Bearing the load for longevity
Chris Johnson explains a different kind of load – and how a bearings ability to deal with it can help maximise bearing longevity
We’ve all tried it – carrying all of our shopping bags from the weekly food shop into the house in one go, just to avoid an extra trip out to collect the rest.
While our arms can deal with an extra heavy load once in a while, industrial bearings generally can’t cope with being overloaded with weight.
Most bearing manufacturers agree that approximately 10% of bearing failure is caused by an unsuitable choice of bearing in either design, size or load carrying capacity.
Such failure can cause significant damage to the bearing and the machine, which can be extremely costly for a plant manager.
Given that the global market for bearings is predicted to reach $83.3 billion by 2020 correct estimation of bearing load is no small matter.
Choosing a bearing should be simple.
“The size of a bearing for any application may be decided on the basis of its load carrying capacity in relation to the loads to be carried and the requirements regarding life and reliability. Generally, the basic static load rating and basic dynamic load rating are used to express the load carrying capacities of any bearing,” explains Ganesh Babu in his book Design of Machine Elements.
The catch is that the decision depends not only on knowing the demands of the application, but also understanding the way the bearings are rated in the first instance.
As well as their size and material, bearings can be categorised under their dynamic radial, static radial and axial load rating. However, these ratings can often be deceptive.
For example, a dynamic load rating indicates the capacity that a bearing can endure for one million inner ring rotations before the first signs of fatigue or damage develop.
While one million rotations sound like a lot, for a bearing operating at around 5,000 revolutions per minute (rpm), with the maximum dynamic load applied to it, one million ring rotations would be completed in just over three hours.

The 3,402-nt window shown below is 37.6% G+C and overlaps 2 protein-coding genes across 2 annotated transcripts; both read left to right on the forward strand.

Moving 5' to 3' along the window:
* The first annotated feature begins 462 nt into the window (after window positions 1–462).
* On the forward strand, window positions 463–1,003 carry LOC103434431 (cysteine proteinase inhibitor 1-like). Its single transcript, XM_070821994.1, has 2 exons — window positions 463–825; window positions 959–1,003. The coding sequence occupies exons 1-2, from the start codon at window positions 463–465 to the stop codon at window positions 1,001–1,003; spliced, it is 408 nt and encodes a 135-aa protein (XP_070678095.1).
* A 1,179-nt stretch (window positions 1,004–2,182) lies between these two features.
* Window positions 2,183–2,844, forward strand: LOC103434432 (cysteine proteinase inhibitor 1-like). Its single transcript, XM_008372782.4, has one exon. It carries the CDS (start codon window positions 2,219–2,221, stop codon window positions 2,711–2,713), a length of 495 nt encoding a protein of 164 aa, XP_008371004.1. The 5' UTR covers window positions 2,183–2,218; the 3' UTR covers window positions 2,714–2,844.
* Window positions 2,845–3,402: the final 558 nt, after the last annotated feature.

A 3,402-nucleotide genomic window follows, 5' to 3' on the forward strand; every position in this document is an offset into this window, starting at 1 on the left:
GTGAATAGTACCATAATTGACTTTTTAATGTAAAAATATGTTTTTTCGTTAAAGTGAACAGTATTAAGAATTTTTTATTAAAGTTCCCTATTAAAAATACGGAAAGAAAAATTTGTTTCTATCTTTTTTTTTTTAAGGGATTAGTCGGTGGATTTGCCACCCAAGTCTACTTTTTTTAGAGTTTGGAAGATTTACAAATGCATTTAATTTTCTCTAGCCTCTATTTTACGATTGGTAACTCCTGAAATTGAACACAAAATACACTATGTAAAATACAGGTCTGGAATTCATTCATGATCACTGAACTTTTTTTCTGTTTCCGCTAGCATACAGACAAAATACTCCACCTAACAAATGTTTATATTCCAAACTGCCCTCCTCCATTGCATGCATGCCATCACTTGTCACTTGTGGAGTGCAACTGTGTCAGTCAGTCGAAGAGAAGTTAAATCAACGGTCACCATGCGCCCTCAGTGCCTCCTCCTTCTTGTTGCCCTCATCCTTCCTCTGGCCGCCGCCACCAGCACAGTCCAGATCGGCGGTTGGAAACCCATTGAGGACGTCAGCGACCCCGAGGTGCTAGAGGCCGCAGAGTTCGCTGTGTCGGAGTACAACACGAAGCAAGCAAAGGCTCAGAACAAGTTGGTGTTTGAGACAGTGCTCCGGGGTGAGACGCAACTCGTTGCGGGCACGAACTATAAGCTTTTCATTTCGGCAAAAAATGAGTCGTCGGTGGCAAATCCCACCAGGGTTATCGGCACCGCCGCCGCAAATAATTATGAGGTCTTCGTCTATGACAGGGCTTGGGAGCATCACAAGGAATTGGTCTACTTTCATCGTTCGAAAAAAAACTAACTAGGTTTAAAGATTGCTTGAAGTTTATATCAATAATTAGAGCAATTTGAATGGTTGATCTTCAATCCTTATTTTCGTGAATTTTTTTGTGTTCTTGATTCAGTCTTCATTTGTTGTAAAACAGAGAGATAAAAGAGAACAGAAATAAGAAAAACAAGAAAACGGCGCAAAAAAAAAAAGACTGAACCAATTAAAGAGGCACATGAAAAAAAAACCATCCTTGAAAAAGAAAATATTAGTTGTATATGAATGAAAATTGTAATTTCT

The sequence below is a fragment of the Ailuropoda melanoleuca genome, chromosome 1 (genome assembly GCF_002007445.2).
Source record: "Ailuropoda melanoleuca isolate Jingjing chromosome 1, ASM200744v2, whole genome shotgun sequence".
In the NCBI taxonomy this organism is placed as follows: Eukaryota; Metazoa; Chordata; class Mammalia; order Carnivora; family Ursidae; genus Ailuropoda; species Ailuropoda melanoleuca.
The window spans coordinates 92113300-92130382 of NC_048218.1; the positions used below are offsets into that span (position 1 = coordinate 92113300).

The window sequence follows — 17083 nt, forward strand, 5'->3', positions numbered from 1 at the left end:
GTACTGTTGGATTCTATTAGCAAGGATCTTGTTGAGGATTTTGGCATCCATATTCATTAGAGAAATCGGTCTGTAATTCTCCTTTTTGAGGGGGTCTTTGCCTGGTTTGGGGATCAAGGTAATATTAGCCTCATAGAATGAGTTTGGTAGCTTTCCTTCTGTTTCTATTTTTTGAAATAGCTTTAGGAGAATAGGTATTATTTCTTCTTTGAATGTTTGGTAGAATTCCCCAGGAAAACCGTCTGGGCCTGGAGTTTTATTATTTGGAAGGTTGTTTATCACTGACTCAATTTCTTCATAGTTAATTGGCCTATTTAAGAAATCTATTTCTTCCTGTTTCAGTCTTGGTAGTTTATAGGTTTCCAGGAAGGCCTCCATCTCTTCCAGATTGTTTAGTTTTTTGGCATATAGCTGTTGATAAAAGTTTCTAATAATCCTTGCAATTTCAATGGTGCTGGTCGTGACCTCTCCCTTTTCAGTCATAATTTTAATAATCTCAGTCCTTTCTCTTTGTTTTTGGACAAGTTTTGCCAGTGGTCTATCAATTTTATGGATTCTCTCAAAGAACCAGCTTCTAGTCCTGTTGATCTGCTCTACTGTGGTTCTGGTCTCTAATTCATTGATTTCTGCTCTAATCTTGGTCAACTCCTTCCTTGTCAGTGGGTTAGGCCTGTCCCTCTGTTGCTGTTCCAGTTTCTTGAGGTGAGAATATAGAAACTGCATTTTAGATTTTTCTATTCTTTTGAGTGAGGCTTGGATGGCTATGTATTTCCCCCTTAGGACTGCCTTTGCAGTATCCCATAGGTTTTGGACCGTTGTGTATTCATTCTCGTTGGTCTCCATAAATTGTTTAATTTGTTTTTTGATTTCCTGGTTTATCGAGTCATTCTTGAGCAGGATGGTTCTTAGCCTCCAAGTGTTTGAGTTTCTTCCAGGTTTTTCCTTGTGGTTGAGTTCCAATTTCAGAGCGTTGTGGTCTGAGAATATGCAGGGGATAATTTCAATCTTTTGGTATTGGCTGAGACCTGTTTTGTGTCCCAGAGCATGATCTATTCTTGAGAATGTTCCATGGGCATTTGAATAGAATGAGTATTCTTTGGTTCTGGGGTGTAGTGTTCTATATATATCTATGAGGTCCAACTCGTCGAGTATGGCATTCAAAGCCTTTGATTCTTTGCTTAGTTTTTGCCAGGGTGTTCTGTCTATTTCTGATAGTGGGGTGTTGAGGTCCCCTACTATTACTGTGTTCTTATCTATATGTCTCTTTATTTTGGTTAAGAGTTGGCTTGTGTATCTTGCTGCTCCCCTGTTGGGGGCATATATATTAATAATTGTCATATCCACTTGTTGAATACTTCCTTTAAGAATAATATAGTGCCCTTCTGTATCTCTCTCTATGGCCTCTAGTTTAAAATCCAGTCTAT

Therefore, unless plant managers and maintenance engineers are happy at the prospect of replacing their bearings every few hours, they should understand that the dynamic radial load rating gives the absolute maximum load a rotating bearing can endure for a short period.
Realistically bearings should not be subjected to anywhere near these loads in normal applications.
To get the best life ratings from your bearings, limit the actual load to between six and twelve percent of the bearing’s dynamic load rating. This load rating varies according to bearing material. For example, stainless steel bearings will support approximately 80 to 85 percent of the load figures indicated for chrome steel bearings.
When excessive loads are inflicted on a bearing, the bearing steel will experience premature fatigue.
Sub-surface cracks will occur, which will eventually spread to the bearing raceway in the form of flaking, also known as spalling. This is usually accompanied by a heavy ball wear path and will put your whole system at risk.
The first signs of damage will typically be increased noise and vibration and a significant increase in bearing temperature leading to overheating.
Excess loading can also be caused by insufficient internal clearance. If the residual play in the bearing is reduced too much by tight shaft or housing fits, the bearing will be overloaded.
The same can occur as a result of an out-of-round shaft or housing or an excessive axial preload.
Static radial overloading can also cause problems. A weight that exceeds the bearing’s static load capacity will cause the balls to make indentations on the raceway. This is known as brinelling and will greatly increase vibration and drastically shorten bearing life.
A very high static load can also occur if the bearing, or the component in which it is mounted, is dropped or an incorrect fitting procedure is used.
To increase the potential life cycle of your bearings and avoid an unnecessary shutdown of systems, selecting a bearing that will adequately handle the expected loads is of utmost importance.
Avoid sudden impact loads, pay attention to bearing internal clearance, check shaft and housing roundness and remember that running the bearing at not more than 12% of its dynamic load rating will provide optimum bearing life.
Speaking to bearing experts can help you extend bearing lifecycle while achieving the maximum potential of your bearings, resulting in fewer maintenance issues and lower replacement costs.
When selecting the bearing to best fit your needs, it’s important to remember that inappropriate loads cause increased fatigue and risk of bearing failure.
Just like when your arms get tired during heroic efforts to carry a weeks’ worth of food into the house in one go.
The difference is that tired arms don’t cost hundreds or thousands of pounds in plant maintenance or hundreds of thousands in downtime.
Chris Johnson is managing director of specialist bearing supplier, SMB Bearings.
Source: Bearing the load for longevity